University of Kentucky School of Journalism: A commitment to supporting and sustaining rural communities and rural journalists


The University of Kentucky has emphasized its support for rural journalism for two decades.

Home of the famous powerhouse men's basketball team, the University of Kentucky’s campus is located in the heart of Lexington, a city of about 322,000 people. The combined statistical area supports nearly 750,000, easily surpassing the definition of urban.

The University of Kentucky itself serves about 30,000 students. Meanwhile, three-fourths of the nation’s incorporated towns have fewer than 5,000 people. At least six of those towns would be smaller than the UK student body.

Within the buzz of this large group of students, housed in the heart of one of America’s 60 largest cities, the Institute for Rural Journalism and Community Issues (IRJCI) is celebrating its 20th year on campus. The IRJCI is designed to help students prepare for journalism work in rural areas and to provide training and other resources for small news organizations.

Benjy Hamm serves as the new director of the IRJCI, having taken over the reins from Al Cross, who had spent 20 years in the role and remains on staff in a part-time role as he transitions into retirement.

“We have a mission that spreads across the country,” Hamm said. “The people who developed it at the time were well ahead of the curve and anticipated where we are today. They were interested in supporting and sustaining rural journalists and rural communities because of concerns about how things were going in those communities for local newspapers. Local newspapers were the only source of local news and information in many areas.”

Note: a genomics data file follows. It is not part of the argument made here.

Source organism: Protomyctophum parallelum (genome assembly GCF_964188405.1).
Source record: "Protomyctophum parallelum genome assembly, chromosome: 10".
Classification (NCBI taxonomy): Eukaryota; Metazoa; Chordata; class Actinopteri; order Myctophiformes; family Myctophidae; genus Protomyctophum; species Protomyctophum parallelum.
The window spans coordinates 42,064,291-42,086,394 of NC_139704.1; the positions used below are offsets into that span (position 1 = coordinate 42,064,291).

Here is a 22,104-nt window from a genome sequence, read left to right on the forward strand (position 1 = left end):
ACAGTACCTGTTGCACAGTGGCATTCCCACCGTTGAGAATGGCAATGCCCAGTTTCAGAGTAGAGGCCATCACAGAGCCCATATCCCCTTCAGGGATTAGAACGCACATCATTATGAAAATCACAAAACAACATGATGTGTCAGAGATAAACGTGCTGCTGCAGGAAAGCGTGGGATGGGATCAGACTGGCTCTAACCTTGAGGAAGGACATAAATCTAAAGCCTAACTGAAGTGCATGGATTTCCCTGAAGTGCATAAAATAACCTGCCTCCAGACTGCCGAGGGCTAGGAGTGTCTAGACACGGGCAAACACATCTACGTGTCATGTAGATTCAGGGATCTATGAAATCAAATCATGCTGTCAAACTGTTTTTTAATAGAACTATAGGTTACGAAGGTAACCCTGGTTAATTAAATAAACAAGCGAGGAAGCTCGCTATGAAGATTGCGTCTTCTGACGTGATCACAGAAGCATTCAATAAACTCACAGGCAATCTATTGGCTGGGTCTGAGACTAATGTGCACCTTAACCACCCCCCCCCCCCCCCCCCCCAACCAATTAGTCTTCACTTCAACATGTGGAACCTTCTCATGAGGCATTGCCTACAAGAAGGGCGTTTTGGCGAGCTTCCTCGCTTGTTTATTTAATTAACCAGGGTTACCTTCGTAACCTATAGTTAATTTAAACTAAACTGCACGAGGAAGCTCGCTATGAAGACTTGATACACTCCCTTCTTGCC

Hamm said the need to support rural journalism has increased in the past five years as more newspapers have shuttered, harming the communities that news outlets have vacated. Without trusted journalism, more people are susceptible to fake reports and false rumors spread on social media.

Among the activities supported by the IRJCI is a national summit on journalism. The event has been held for three years, and “what it does is bring together people from across the country with expertise ranging from people who are involved in turning local news organizations into effective nonprofit business models to people who are working with public policy and journalists who are trying to improve rural journalism and communities,” Hamm said. 

Every year, the IRJCI gives the Tom and Pat Gish Award for courage, tenacity and integrity in rural journalism. This year’s award is going to Craig Garnett, the publisher of the Uvalde Leader-News newspaper in Uvalde, Texas. The rural newspaper pushed for answers in the wake of the mass shooting at Uvalde Elementary School, quoting police officials who could not explain why it took so long for units to enter the school and writing critical editorials about the response. A reporter at the newspaper lost her fourth-grade child in the shooting.

Hamm and others are coordinating a day-long workshop in Austin, Texas, this month (February 2024), where the award will be given to Garnett. Hamm said the award recognizes that investigative and watchdog journalism can be more difficult in smaller communities where resources are spread thinner and the journalists may have to hold to account the very community members they see and interact with. The February workshop is a collaboration with the IRJCI, the Texas Center for Community Journalism and the University of Texas-Austin.